organization [34]. According to Prümper and Richenhagen [35], executives play a key role in
this context. Illmarinen and Tempel [61] also showed that leadership has the by far strongest effect on
the development of work ability. In practice, it is recommendable to give some thought to how good
leadership can work on an individual, interpersonal, and structural level as part of a corporate age
management policy.
      The individual level pertains to behavior prevention. Executives can significantly influence their
staff’s behavior. They function as role models and essentially shape work culture which forms the
decisive basis for health and wellbeing at work. Workplace culture and ethos are significantly related
to employees’ health, especially to the likelihood of heaving depression [34]. Demographic change
plays a central role in this context. Consequently, it is absolutely necessary to implement an age
management program supported, communicated and lived by the company’s management. Better and
especially age-adequate leadership has a very positive impact on the work ability of older employees
and generates acceptance among “still” young staff members [61].
      The interpersonal level aims at improving social relationships at work. Executives are required to
communicate to their staff the necessary appreciation, acceptance, and recognition of their performance,
to see their potential and to individually maintain and further develop their staff as best as possible in
the company’s interest. As Siegrist [12] describes in his effort-reward imbalance model, an imbalance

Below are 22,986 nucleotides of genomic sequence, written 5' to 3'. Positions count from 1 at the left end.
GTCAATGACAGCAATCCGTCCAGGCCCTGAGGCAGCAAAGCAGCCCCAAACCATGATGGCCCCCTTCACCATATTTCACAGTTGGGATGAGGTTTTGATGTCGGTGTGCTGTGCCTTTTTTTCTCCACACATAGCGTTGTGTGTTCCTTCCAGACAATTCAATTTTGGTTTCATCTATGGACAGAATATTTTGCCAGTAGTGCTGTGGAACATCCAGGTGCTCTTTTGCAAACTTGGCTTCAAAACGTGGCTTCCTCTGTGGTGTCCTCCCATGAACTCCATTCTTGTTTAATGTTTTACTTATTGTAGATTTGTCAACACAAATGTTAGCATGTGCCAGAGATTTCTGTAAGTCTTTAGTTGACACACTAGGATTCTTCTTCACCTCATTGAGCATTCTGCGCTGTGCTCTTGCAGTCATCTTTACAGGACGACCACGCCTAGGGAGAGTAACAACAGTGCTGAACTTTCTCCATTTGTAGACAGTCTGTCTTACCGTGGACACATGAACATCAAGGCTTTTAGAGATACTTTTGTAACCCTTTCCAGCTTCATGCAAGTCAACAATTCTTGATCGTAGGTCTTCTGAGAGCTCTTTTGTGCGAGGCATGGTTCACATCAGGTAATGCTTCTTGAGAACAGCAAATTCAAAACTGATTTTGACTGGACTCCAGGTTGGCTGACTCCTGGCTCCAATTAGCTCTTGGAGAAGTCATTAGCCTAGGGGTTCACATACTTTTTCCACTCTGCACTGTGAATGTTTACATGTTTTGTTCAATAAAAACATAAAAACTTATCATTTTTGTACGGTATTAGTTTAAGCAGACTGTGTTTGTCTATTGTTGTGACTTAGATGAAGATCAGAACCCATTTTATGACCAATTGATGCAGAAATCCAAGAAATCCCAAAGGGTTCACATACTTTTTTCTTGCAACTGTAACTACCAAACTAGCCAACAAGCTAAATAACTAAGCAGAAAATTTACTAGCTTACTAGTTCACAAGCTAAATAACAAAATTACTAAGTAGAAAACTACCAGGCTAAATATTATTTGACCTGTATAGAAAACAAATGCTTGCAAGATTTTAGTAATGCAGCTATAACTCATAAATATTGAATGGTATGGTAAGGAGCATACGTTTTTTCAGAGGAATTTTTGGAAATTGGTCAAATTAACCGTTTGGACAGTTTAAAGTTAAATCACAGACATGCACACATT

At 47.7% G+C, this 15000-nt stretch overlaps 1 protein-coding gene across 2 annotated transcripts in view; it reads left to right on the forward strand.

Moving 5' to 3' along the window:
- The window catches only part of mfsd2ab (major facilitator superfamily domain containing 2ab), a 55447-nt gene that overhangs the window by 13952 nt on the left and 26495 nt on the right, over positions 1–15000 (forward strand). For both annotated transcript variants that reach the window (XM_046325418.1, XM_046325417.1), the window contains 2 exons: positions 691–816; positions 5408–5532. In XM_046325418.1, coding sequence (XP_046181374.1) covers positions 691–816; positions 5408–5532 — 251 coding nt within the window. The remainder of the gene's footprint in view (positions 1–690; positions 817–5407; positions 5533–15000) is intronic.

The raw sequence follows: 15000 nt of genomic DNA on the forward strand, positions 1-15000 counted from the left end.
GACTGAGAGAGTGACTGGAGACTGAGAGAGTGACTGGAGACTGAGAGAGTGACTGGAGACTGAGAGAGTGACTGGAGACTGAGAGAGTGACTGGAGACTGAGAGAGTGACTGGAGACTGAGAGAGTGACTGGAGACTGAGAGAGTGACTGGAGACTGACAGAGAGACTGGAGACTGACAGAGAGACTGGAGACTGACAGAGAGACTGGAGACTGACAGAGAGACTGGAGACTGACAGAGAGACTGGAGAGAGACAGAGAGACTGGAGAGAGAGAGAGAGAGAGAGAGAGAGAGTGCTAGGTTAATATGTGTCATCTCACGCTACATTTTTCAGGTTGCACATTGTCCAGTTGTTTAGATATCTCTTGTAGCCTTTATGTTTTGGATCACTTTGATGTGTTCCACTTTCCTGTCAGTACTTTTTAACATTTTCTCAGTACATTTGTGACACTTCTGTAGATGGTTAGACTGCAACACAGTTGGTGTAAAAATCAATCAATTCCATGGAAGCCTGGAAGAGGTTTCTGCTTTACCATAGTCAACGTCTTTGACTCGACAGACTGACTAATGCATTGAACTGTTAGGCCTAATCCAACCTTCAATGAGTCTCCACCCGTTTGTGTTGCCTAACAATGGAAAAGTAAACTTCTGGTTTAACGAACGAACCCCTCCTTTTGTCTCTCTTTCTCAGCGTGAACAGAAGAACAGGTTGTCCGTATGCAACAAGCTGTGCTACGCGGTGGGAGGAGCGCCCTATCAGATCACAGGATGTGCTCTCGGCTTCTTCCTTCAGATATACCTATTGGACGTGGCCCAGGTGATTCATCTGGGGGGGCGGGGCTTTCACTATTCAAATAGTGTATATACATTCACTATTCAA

of efforts and recognition or rewards results in a higher risk to fall ill due to stress. Apart from
material recognition or rewards such as a pay raise, immaterial aspects in particular, such as timely and
well-founded praise for a person’s performance or showing emotions as well as appreciation of a person
by showing empathy have been identified. By building friendly and respectful rapport, executives
can positively influence the work ability of employees [62]. Large companies can offer non-monetary
incentives according to the individual needs of their employees. This mainly pertains to measures
improving the work-life balance. These may include the flexible organization of working hours, career
opportunities matching a person’s qualifications, giving a job guarantee, and offering in-house services
such as corporate sports programs or a corporate kindergarten [60]. Salciuviene et al. [63] discuss the
importance of a perceived corporate social responsibility to gain advantages over other companies,
to achieve their goals and profits. They develop a theoretical model of small and medium-sized
enterprise corporate social responsibility initiative implementation. They show that companies that
integrate corporate social responsibility benefit from reduced turnover, increased productivity of
their employees and their reputation [63], because corporate social responsibility activities contribute
positively to the company’s image [64]. Gharleghi et al. [65] show that corporate social responsibility
supports employees creative work involvement as motivational factor, which leads to a positive work
attitude and reduces their intention to leave. Shin et al. [66] found that corporate social responsibility
is negative associated with counterproductive work behaviors including increased absenteeism and